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'How much does India want the N-deal?'
Aziz Haniffa in Washington, DC
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Coverage: Indo-US Nuclear Deal
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April 02, 2008 08:56 IST

The high-powered US Congressional delegation led by House Speaker Nancy Pelosi that visited India last month and met Prime Minister Manmohan Singh [Images] and other senior officials, has made it clear that it is the Hyde Act and not the 123 Agreement that is binding on the Indo-US civilian nuclear agreement that now remains stalled in New Delhi.

Congressman Ed Markey, co-chair of the Congressional Task Force on Non-proliferation, who was among the members of the delegation, buttonholed by after a Capitol Hill media conference by Pelosi and the delegation on their trip to India, said, the delegation had "raised the Hyde Act and the requirement in the Hyde Act that nuclear fuel and equipment be returned to the United States in the event that India detonated another nuclear bomb."

Markey, a strong critic of the Indo-US deal and is also chairman of the House Select Committee on Energy Dependence and Global Warming, noted, "And, that was the subject that is obviously in debate between the ruling party and its ruling coalition, including the Communists in the country."

The Massachusetts Democrat reiterated, "So what I did was just to raise for them what the law of the United States is with regard to the impact that a nuclear explosion would have since the section, which is being amended is the Section 123 of the Atomic Energy Act and the Non-proliferation act of 1978, and obviously the Hyde Act amends that to make it possible for have a transaction with India."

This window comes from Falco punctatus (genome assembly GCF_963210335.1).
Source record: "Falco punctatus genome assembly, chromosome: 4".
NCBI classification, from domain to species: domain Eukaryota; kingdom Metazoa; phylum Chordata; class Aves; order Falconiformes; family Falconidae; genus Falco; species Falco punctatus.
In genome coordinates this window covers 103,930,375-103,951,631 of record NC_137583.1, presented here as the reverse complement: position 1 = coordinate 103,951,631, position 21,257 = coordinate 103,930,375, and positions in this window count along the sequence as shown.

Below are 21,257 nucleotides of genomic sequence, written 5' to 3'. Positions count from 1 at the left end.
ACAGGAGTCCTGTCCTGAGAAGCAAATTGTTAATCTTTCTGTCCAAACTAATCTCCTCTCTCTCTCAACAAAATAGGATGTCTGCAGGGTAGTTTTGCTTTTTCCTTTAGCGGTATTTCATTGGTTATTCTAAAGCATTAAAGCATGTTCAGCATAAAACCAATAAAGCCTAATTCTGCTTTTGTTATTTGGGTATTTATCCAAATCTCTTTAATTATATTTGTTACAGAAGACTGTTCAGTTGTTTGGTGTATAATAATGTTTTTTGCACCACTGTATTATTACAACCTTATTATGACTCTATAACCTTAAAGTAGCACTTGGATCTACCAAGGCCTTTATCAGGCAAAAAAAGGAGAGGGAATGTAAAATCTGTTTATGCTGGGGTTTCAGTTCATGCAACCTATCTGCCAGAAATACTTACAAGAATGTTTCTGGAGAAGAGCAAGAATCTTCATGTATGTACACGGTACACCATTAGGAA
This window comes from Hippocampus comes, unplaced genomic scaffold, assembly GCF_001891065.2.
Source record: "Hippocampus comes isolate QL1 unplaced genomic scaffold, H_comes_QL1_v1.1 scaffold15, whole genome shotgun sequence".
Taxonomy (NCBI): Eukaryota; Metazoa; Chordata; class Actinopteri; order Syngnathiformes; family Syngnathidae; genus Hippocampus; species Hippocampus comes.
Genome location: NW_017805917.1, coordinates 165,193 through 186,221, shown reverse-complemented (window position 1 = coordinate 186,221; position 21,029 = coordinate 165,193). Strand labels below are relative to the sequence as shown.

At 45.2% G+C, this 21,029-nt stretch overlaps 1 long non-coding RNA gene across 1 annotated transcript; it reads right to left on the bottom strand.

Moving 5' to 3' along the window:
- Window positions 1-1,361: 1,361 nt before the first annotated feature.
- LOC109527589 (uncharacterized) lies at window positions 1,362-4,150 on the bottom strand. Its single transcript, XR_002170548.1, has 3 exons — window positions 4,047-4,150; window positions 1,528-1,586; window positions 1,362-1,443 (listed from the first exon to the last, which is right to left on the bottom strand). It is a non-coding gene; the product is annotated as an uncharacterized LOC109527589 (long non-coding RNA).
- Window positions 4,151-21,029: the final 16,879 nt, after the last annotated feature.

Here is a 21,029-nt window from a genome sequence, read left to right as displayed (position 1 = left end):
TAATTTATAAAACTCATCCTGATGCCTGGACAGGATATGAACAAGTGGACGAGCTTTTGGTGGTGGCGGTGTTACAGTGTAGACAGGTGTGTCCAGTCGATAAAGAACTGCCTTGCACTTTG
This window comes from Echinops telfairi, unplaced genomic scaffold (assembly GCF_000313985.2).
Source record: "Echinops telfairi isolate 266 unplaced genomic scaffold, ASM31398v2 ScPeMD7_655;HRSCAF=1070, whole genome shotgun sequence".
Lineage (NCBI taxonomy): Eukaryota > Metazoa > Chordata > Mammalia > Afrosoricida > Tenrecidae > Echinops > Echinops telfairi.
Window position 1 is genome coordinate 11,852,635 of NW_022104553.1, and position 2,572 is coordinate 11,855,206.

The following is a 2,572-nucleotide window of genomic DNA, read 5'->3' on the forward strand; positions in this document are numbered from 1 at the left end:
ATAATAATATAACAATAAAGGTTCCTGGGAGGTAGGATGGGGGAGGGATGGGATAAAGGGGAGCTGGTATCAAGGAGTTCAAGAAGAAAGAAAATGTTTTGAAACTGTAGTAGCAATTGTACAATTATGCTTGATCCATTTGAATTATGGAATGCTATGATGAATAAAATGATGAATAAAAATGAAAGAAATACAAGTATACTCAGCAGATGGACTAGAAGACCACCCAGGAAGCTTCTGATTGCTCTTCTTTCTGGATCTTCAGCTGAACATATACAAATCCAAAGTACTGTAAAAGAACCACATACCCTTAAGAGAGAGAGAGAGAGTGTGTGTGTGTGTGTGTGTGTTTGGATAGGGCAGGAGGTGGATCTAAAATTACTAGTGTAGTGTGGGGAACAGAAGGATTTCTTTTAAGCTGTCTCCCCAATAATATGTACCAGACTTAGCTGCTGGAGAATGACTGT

Markey said that while the delegation was in India, the debate continued to rage 'inside India as to whether or not -- the Hyde Act was the final arbiter'.

The delegation had impressed upon all Indian officials and parliamentarians that India has to abide by the provisions of the Hyde Act, he added.

He said the delegation had pointed out to the Indian officials and parliamentarians that US Secretary of State Condoleezza Rice [Images] had assured the US Congress that 'the Bush Administration intends on abiding by the Hyde Act and we made it clear that the Hyde Act was the law of the United States when we were there -- when we were speaking with all of the various groups that we met with."

Asked if there was an appreciation by Dr Singh and his senior Cabinet colleagues and others that it was the Hyde Act that superseded the 123 Agreement, Markey said: "I hope so. The discussion turned exclusively while we were there on the Hyde Act -- that was the discussion. And, whether or not, the Hyde Act was binding upon the President of the United States, which we assured them, it was."

"Then in different instances, debates broke out amongst Congress people as to whether or not, and as a result whether it would be a good idea to accept the agreement or not. But, we were there in a way that helped clarify what American law was -- what the exception to the Section 123 of the Atomic Energy Act represented."

Markey said it was now 'up to the Indian government to decide whether or not they wanted to accept that agreement'.

Earlier, Pelosi said that in terms of the nuclear deal, "The question is, how much does India want the treaty? We have the Hyde Amendment, and they had some objections to that. But I think we had a frank and open discussion."

Pelosi said, "They are engaged in their own internal political debate on the subject, and only once it is resolved and the agreement comes back to Congress that lawmakers can decide on how to vote on the deal."

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